Last month, Facebook started rolling out some Snapchat copycat features for its Android and iOS apps, and I'm frustrated.
Included in the update are Facebook Stories, Facebook Camera and the one that made me throw my hands up in defeat, Facebook Direct. This allows users to send disappearing photos and videos to friends, the exact feature I had been trying to keep out of the hands of my young teenagers.
Why? Because when some people believe a photo or video will self-destruct in 10 seconds or less, they are more likely to use the feature for sexting. I just didn't want my kids to have that possibility. So, I declared there would be no Snapchat until my kids turned 16, and only then if they proved they could use their second-choice social network (Instagram) properly.
Then last year, Instagram decided it would add the disappearing photos option. I shook my head and told my kids I would allow them to use it (at age 15), since they had been posting fairly responsibly. But, they complained that no one was using it; that all their friends were on Snapchat. It is not true that "no one" is using it. In just five months after launch, Instagram Stories had 150 million daily users. I have still decided to make my teens hold out on getting Snapchat until age 16.
And now Facebook has added this self-destruct feature as well. You may not realize that Facebook owns Instagram, and when it saw the success of Instagram Stories, it didn't wait long. The social media behemoth realized users obviously want more visual communication and acted on that.
So if you want to join in on all the fun, or want to be educated on how your kids are using these platforms, make sure you have the latest version of Facebook on your phone, and let's get started.
Now, on the Facebook app, you can simply swipe right to open up the camera. You can also tap the camera icon in the upper left hand corner of the screen. It's the basic tap on the circle for a photo, and holding it down for a video. Facebook allows up to a 20-second video — a lifetime when you consider Instagram allows a 15-second maximum, and Snapchat only gives you 10 seconds.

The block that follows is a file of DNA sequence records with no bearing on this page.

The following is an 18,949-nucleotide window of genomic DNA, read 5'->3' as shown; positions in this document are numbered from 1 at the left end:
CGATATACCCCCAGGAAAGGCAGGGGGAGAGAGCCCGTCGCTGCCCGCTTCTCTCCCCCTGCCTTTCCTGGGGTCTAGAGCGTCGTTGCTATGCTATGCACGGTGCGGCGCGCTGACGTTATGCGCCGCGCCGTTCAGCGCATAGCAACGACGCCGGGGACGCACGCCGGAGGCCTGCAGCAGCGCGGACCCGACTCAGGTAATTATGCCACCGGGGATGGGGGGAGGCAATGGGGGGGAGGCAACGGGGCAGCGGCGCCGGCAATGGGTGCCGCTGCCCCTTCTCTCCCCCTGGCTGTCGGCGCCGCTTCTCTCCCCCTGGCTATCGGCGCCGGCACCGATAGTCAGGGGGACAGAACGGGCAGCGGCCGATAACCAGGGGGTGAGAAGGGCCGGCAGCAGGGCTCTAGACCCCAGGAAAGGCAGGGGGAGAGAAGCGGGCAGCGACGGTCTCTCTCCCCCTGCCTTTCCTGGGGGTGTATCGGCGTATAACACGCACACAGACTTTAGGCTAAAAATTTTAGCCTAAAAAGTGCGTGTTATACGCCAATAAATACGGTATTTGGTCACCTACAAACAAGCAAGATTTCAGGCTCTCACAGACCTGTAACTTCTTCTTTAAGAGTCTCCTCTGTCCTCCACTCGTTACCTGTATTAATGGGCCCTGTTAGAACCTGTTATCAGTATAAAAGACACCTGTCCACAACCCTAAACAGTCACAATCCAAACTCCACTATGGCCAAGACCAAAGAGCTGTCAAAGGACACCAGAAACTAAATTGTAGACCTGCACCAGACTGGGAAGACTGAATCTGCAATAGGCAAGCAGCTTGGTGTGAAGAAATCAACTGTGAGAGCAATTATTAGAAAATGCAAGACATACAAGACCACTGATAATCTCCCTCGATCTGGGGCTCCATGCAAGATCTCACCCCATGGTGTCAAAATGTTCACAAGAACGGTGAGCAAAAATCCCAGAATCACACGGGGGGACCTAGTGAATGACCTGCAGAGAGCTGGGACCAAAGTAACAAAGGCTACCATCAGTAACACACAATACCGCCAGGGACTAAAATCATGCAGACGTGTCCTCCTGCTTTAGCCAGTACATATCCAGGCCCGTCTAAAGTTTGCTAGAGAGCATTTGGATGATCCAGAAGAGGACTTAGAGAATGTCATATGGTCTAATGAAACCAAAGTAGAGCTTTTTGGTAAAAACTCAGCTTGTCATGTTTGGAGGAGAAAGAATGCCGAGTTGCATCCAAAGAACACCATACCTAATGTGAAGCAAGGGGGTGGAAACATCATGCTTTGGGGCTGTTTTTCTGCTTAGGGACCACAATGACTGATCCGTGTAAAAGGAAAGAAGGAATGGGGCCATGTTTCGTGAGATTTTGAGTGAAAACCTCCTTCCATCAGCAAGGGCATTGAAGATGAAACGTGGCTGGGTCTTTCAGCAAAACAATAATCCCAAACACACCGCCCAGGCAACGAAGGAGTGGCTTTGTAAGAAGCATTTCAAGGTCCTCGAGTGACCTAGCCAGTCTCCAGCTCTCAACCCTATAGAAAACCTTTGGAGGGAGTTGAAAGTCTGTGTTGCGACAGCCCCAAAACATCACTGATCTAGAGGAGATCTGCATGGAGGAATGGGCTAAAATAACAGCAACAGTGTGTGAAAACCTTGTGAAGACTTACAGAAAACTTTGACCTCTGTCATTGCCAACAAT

For years, I have told people to say no to vertical video, but not in this case. It's vertical video all the way for these features. From there, have fun playing around with dozens of filters. The regular filters include one that makes you look like you're on an old VHS tape, or one that paints your face like a Picasso. Frames options have hip words like "goals" or "fam."
And finally there are interactive filters millennials and teens know and love from Snapchat. Facebook has tons, including a sparkly turquoise beard that scatters glitter when you shake your head, and a raincloud crown that sends down rain and lightning when you open your mouth.
There are also branded effects, like a Minions filter that throws goggles on you and shoots bananas into your mouth when you open it. Users aren't able to type captions under these, so you'll now have the option of text overlay or to scribble something with your finger. You can save the creations on your phone or share them.
This new feature pops up now above your newsfeed. You can't avoid the banner of little circles holding your friends' profile pics. A story is a slideshow that will disappear in 24 hours. You can watch your friends' stories and make your own. There's no liking on these, but you can direct message your friend right on the story.
If you decide to post a story, all your friends will be able to view it. You can also opt to post it to your timeline where you can make it available only to certain friends. You can always delete a story, and you'll be able to see exactly who has viewed it too.
Facebook users can now send a photo or video directly to one of their friends. Once that friend views it, they are only allowed one more peek within the next 24 hours when it will vanish. This is the feature that scares me a little bit as a parent. Will teens choose to use this feature to send inappropriate photos and videos? Possibly. But there is truly no major social media platform left without the option to send disappearing content.
Parents, we're at a point now when we must realize that allowing children to have Instagram, Snapchat or Facebook means they will have the option of having a photo self-destruct. We must have conversations with them early and often about appropriate content. Each parent will have to decide for each child when and if they will ever be ready for such a feature.
Reality today is that if you allow your child to have a major social media app, they will be faced with choices about good and bad content multiple times a day. Are they ready? Only you can decide.